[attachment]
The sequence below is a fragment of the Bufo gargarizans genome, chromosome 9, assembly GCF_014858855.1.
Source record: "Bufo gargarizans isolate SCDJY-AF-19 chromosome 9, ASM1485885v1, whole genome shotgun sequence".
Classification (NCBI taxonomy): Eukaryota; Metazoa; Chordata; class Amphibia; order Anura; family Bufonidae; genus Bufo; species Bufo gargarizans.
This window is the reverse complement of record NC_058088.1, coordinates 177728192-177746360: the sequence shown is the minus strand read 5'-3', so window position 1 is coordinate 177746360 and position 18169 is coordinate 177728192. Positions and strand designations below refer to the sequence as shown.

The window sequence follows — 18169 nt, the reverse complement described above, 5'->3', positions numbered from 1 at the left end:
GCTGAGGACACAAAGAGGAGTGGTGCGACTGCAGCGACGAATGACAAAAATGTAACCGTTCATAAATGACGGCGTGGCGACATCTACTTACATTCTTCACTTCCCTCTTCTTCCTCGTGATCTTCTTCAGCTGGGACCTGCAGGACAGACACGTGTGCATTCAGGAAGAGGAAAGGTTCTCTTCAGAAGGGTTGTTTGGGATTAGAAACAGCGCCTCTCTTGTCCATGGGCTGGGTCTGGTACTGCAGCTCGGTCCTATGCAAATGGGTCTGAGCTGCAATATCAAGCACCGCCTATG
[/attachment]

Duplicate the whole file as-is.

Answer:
The sequence below is a fragment of the Bufo gargarizans genome, chromosome 9, assembly GCF_014858855.1.
Source record: "Bufo gargarizans isolate SCDJY-AF-19 chromosome 9, ASM1485885v1, whole genome shotgun sequence".
Classification (NCBI taxonomy): Eukaryota; Metazoa; Chordata; class Amphibia; order Anura; family Bufonidae; genus Bufo; species Bufo gargarizans.
This window is the reverse complement of record NC_058088.1, coordinates 177728192-177746360: the sequence shown is the minus strand read 5'-3', so window position 1 is coordinate 177746360 and position 18169 is coordinate 177728192. Positions and strand designations below refer to the sequence as shown.

The window sequence follows — 18169 nt, the reverse complement described above, 5'->3', positions numbered from 1 at the left end:
GCTGAGGACACAAAGAGGAGTGGTGCGACTGCAGCGACGAATGACAAAAATGTAACCGTTCATAAATGACGGCGTGGCGACATCTACTTACATTCTTCACTTCCCTCTTCTTCCTCGTGATCTTCTTCAGCTGGGACCTGCAGGACAGACACGTGTGCATTCAGGAAGAGGAAAGGTTCTCTTCAGAAGGGTTGTTTGGGATTAGAAACAGCGCCTCTCTTGTCCATGGGCTGGGTCTGGTACTGCAGCTCGGTCCTATGCAAATGGGTCTGAGCTGCAATATCAAGCACCGCCTATG